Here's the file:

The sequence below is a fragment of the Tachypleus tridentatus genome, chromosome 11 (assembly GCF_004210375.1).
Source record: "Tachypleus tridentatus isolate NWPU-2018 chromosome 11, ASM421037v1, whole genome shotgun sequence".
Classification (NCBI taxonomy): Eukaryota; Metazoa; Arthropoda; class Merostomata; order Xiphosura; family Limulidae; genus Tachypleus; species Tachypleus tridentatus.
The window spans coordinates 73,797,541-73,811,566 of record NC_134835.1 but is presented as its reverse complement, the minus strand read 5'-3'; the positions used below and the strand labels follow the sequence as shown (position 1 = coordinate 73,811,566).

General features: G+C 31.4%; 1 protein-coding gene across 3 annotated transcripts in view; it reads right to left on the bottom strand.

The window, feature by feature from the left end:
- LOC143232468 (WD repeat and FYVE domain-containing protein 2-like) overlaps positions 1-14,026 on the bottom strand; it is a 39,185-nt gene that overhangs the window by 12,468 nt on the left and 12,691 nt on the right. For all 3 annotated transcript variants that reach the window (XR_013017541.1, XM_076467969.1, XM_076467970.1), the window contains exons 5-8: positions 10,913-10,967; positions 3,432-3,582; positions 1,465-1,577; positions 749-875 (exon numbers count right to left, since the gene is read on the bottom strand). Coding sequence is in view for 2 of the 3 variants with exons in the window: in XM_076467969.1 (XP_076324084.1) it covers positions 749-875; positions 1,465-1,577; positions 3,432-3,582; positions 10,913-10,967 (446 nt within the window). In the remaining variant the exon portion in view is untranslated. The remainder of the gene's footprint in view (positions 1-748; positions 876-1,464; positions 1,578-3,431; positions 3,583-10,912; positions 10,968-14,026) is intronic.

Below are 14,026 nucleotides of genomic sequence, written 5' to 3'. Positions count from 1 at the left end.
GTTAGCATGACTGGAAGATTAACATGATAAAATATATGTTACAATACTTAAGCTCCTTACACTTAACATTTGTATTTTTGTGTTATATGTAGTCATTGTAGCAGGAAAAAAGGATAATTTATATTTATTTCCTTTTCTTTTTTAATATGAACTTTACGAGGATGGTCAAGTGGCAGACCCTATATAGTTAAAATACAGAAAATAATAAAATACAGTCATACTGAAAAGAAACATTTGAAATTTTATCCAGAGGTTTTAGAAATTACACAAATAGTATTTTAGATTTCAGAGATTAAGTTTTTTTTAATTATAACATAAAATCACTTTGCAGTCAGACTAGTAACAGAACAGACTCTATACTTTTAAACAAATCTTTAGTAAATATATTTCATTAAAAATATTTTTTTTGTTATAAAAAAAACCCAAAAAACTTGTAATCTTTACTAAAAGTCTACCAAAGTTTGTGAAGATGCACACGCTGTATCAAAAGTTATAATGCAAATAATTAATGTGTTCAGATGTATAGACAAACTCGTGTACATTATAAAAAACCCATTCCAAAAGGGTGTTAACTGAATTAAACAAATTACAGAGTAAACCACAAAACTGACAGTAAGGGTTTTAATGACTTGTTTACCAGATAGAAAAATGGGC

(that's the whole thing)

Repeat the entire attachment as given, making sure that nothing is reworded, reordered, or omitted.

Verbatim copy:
The sequence below is a fragment of the Tachypleus tridentatus genome, chromosome 11 (assembly GCF_004210375.1).
Source record: "Tachypleus tridentatus isolate NWPU-2018 chromosome 11, ASM421037v1, whole genome shotgun sequence".
Classification (NCBI taxonomy): Eukaryota; Metazoa; Arthropoda; class Merostomata; order Xiphosura; family Limulidae; genus Tachypleus; species Tachypleus tridentatus.
The window spans coordinates 73,797,541-73,811,566 of record NC_134835.1 but is presented as its reverse complement, the minus strand read 5'-3'; the positions used below and the strand labels follow the sequence as shown (position 1 = coordinate 73,811,566).

General features: G+C 31.4%; 1 protein-coding gene across 3 annotated transcripts in view; it reads right to left on the bottom strand.

The window, feature by feature from the left end:
- LOC143232468 (WD repeat and FYVE domain-containing protein 2-like) overlaps positions 1-14,026 on the bottom strand; it is a 39,185-nt gene that overhangs the window by 12,468 nt on the left and 12,691 nt on the right. For all 3 annotated transcript variants that reach the window (XR_013017541.1, XM_076467969.1, XM_076467970.1), the window contains exons 5-8: positions 10,913-10,967; positions 3,432-3,582; positions 1,465-1,577; positions 749-875 (exon numbers count right to left, since the gene is read on the bottom strand). Coding sequence is in view for 2 of the 3 variants with exons in the window: in XM_076467969.1 (XP_076324084.1) it covers positions 749-875; positions 1,465-1,577; positions 3,432-3,582; positions 10,913-10,967 (446 nt within the window). In the remaining variant the exon portion in view is untranslated. The remainder of the gene's footprint in view (positions 1-748; positions 876-1,464; positions 1,578-3,431; positions 3,583-10,912; positions 10,968-14,026) is intronic.

Below are 14,026 nucleotides of genomic sequence, written 5' to 3'. Positions count from 1 at the left end.
GTTAGCATGACTGGAAGATTAACATGATAAAATATATGTTACAATACTTAAGCTCCTTACACTTAACATTTGTATTTTTGTGTTATATGTAGTCATTGTAGCAGGAAAAAAGGATAATTTATATTTATTTCCTTTTCTTTTTTAATATGAACTTTACGAGGATGGTCAAGTGGCAGACCCTATATAGTTAAAATACAGAAAATAATAAAATACAGTCATACTGAAAAGAAACATTTGAAATTTTATCCAGAGGTTTTAGAAATTACACAAATAGTATTTTAGATTTCAGAGATTAAGTTTTTTTTAATTATAACATAAAATCACTTTGCAGTCAGACTAGTAACAGAACAGACTCTATACTTTTAAACAAATCTTTAGTAAATATATTTCATTAAAAATATTTTTTTTGTTATAAAAAAAACCCAAAAAACTTGTAATCTTTACTAAAAGTCTACCAAAGTTTGTGAAGATGCACACGCTGTATCAAAAGTTATAATGCAAATAATTAATGTGTTCAGATGTATAGACAAACTCGTGTACATTATAAAAAACCCATTCCAAAAGGGTGTTAACTGAATTAAACAAATTACAGAGTAAACCACAAAACTGACAGTAAGGGTTTTAATGACTTGTTTACCAGATAGAAAAATGGGC